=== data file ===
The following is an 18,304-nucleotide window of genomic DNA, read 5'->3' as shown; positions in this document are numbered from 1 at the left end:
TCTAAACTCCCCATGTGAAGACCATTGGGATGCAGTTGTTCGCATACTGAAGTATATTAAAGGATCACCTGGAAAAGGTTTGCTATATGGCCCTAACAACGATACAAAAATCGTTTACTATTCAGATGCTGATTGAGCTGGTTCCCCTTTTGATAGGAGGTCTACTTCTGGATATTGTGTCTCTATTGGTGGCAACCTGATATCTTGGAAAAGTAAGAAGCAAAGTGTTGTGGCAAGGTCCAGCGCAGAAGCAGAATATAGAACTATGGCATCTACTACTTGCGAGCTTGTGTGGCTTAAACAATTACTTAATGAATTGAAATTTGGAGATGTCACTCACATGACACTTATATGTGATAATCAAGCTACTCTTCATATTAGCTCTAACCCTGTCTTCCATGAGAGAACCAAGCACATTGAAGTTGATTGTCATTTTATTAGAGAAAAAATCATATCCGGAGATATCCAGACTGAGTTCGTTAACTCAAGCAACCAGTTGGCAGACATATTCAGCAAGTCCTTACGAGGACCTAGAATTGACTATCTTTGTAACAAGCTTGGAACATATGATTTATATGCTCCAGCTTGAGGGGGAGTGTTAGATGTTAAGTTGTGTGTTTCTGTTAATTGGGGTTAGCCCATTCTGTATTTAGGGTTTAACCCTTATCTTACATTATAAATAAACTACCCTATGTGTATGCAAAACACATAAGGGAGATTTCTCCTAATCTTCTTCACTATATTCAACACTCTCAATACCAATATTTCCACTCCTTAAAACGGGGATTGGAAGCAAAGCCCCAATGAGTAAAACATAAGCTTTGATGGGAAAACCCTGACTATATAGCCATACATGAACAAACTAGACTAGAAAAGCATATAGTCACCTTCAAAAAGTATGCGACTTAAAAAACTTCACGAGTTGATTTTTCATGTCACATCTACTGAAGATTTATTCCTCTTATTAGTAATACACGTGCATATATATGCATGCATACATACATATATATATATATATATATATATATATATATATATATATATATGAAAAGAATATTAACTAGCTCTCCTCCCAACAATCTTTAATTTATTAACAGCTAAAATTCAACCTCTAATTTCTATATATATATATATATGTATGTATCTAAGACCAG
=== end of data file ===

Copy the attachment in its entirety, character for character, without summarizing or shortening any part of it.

The following is an 18,304-nucleotide window of genomic DNA, read 5'->3' as shown; positions in this document are numbered from 1 at the left end:
TCTAAACTCCCCATGTGAAGACCATTGGGATGCAGTTGTTCGCATACTGAAGTATATTAAAGGATCACCTGGAAAAGGTTTGCTATATGGCCCTAACAACGATACAAAAATCGTTTACTATTCAGATGCTGATTGAGCTGGTTCCCCTTTTGATAGGAGGTCTACTTCTGGATATTGTGTCTCTATTGGTGGCAACCTGATATCTTGGAAAAGTAAGAAGCAAAGTGTTGTGGCAAGGTCCAGCGCAGAAGCAGAATATAGAACTATGGCATCTACTACTTGCGAGCTTGTGTGGCTTAAACAATTACTTAATGAATTGAAATTTGGAGATGTCACTCACATGACACTTATATGTGATAATCAAGCTACTCTTCATATTAGCTCTAACCCTGTCTTCCATGAGAGAACCAAGCACATTGAAGTTGATTGTCATTTTATTAGAGAAAAAATCATATCCGGAGATATCCAGACTGAGTTCGTTAACTCAAGCAACCAGTTGGCAGACATATTCAGCAAGTCCTTACGAGGACCTAGAATTGACTATCTTTGTAACAAGCTTGGAACATATGATTTATATGCTCCAGCTTGAGGGGGAGTGTTAGATGTTAAGTTGTGTGTTTCTGTTAATTGGGGTTAGCCCATTCTGTATTTAGGGTTTAACCCTTATCTTACATTATAAATAAACTACCCTATGTGTATGCAAAACACATAAGGGAGATTTCTCCTAATCTTCTTCACTATATTCAACACTCTCAATACCAATATTTCCACTCCTTAAAACGGGGATTGGAAGCAAAGCCCCAATGAGTAAAACATAAGCTTTGATGGGAAAACCCTGACTATATAGCCATACATGAACAAACTAGACTAGAAAAGCATATAGTCACCTTCAAAAAGTATGCGACTTAAAAAACTTCACGAGTTGATTTTTCATGTCACATCTACTGAAGATTTATTCCTCTTATTAGTAATACACGTGCATATATATGCATGCATACATACATATATATATATATATATATATATATATATATATATATATATATGAAAAGAATATTAACTAGCTCTCCTCCCAACAATCTTTAATTTATTAACAGCTAAAATTCAACCTCTAATTTCTATATATATATATATATGTATGTATCTAAGACCAG